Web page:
FITCHBURG — After a search that took them “up and down the Eastern Seaboard,” authorities have located a 5-year-old Fitchburg girl missing since Wednesday in North Carolina.
Alize Whipple, 5, was found unharmed Saturday by Cleveland County Sheriff’s Office deputies in a Shelby, N.C., home along with her mother, who is accused of abducting the child after learning the state planned to take custody of her, Worcester District Attorney Joseph Early said during a late-afternoon press conference in Fitchburg.
Leeanna Wilson, 50, is being held without bail in North Carolina pending a rendition hearing, Early said. She is expected to return to Massachusetts, where she will face charges of kidnapping and reckless endangerment, he said.
The two were found after Wilson called the state Department of Children and Families from South Carolina Saturday morning, Early said. He did not disclose what Wilson said or why she called, citing the ongoing investigation, but said the call eventually led investigators to a relative’s house in southern North Carolina, not far from the state line. They tipped off local authorities, who made the arrest.
The girl will stay in a North Carolina foster home until arrangements are made to return her to Massachusetts, Early said. It was not immediately clear who would care for her here.
The ordeal began Wednesday, when workers with the state Department of Children and Families visited Wilson’s home to investigate allegations of abuse.
When DCF workers and law enforcement officers returned later that day to take custody of Alize, the girl and her mother were gone, officials said.
Early said Wilson had a history with DCF dating back to the 1990s.
Fitchburg’s Sentinel & Enterprise reported Saturday that Wilson called the paper Wednesday afternoon, saying she had information about DCF separating children from their families without cause in the wake of the scandal around Jeremiah Oliver’s disappearance.
“I have a story for you about DCF taking children they normally would not take, including mine, since this 5-year-old went missing,” Wilson said, referring to Oliver, in a recording of the message posted online by the paper. “They’re taking my daughter today . . . and they’re just out of control.”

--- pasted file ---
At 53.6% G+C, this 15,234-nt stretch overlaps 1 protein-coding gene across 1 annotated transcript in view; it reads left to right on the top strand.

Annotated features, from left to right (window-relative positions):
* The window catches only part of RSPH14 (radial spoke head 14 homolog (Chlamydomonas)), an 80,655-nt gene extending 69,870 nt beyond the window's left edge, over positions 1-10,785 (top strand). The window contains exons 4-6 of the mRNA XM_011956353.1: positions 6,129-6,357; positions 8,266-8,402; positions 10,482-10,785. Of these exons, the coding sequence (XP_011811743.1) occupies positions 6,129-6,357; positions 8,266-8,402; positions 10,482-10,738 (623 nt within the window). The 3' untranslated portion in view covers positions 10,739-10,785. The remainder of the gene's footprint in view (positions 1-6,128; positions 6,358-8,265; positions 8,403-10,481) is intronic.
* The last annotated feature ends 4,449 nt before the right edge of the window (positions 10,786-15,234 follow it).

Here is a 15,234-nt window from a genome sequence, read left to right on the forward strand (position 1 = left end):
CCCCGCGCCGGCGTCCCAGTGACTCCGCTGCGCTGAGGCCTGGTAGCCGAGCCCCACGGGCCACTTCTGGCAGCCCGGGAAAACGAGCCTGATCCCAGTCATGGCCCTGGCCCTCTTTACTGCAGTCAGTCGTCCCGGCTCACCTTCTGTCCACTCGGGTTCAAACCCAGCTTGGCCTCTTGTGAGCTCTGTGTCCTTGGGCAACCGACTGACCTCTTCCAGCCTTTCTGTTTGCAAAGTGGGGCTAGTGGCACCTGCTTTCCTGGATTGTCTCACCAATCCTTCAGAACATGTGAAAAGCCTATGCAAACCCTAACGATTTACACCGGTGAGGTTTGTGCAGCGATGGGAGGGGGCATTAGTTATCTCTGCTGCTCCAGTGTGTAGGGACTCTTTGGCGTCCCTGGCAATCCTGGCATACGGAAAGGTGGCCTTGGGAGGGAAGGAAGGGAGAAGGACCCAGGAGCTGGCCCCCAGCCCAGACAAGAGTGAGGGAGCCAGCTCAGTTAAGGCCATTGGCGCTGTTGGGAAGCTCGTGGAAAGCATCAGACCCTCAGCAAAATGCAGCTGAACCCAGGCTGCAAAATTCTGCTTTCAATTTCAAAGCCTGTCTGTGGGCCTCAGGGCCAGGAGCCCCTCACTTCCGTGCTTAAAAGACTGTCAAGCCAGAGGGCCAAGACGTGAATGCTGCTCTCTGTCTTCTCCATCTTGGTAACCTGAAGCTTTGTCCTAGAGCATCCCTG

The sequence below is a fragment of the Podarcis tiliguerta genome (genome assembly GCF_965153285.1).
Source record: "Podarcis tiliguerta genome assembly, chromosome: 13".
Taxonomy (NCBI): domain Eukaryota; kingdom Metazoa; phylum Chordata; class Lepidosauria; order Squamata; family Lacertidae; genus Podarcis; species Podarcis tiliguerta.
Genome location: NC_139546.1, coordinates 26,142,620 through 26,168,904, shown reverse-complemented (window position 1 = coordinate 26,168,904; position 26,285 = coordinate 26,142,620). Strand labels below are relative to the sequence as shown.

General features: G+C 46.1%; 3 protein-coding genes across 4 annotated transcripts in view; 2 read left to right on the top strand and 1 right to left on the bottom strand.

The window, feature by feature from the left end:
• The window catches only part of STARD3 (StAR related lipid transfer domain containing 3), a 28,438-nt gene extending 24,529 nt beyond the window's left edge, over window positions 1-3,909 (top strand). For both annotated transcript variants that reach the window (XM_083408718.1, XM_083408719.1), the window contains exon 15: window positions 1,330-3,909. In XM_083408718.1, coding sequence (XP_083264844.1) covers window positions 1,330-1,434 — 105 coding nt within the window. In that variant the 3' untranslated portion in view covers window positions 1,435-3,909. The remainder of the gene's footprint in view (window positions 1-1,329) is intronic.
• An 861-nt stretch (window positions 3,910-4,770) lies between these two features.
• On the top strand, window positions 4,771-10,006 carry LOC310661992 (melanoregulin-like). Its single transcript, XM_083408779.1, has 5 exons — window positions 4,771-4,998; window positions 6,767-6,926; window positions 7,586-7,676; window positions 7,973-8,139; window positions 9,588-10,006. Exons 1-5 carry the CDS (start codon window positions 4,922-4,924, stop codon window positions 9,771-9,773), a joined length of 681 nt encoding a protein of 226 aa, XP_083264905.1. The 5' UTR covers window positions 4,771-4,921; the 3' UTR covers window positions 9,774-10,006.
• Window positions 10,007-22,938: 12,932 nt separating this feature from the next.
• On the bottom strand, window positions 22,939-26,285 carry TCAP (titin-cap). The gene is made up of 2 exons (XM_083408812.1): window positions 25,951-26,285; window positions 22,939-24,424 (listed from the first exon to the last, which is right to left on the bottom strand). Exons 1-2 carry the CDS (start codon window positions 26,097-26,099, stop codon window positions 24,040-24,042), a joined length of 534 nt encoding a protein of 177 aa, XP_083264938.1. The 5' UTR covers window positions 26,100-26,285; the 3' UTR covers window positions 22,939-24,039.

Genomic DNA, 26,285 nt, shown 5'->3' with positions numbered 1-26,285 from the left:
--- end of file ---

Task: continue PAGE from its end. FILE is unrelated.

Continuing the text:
Later that afternoon, Wilson took her daughter off a school bus and fled, Early said.
Asked why police waited until Friday to issue a high-profile Amber Alert for the missing girl, Early said authorities initially saw no imminent threat to Alize.
“All the criteria of the Amber Alert were not met until Friday,” Early said. “It kept rising to another level as time went by. . . . Finally, it got to the point where we believed the child was in imminent danger.”
Overnight Friday, police located a 1996 Buick sedan believed to be driven by Wilson, which had been abandoned in Leominster.
Police initially believed Wilson was fleeing with Whipple to Enoree, S.C., where they said she had ties. Enoree is located about one hour south of Shelby by car.
The two traveled south by car, Early said. He would not disclose the route Wilson took, when she left, or how she obtained a vehicle, but said police were investigating whether anyone assisted Wilson in evading law enforcement.
Early said police had received more than 100 tips after issuing the Amber Alert on Friday.
Allison Kimball, a 26-year-old neighbor of Wilson, said Alize would sometimes play with her 3-year-old son or have dinner with her family.
“She was a good girl, but you could tell that she was troubled,” Kimball said, describing Alize’s demeanor.
Wilson would often come outside as late as 10 p.m. to call for Alize, Kimball said, apparently unaware of the 5-year-old’s whereabouts.
Kimball eventually came to suspect Alize might be being abused.
Those fears grew after an incident last year when Wilson physically struck Kimball’s young son because he was roughhousing with Alize.
“She didn’t seem to see anything wrong with it,” said Kimball, who said she complained to authorities about it. “I wanted to make sure she didn’t do that to another child.”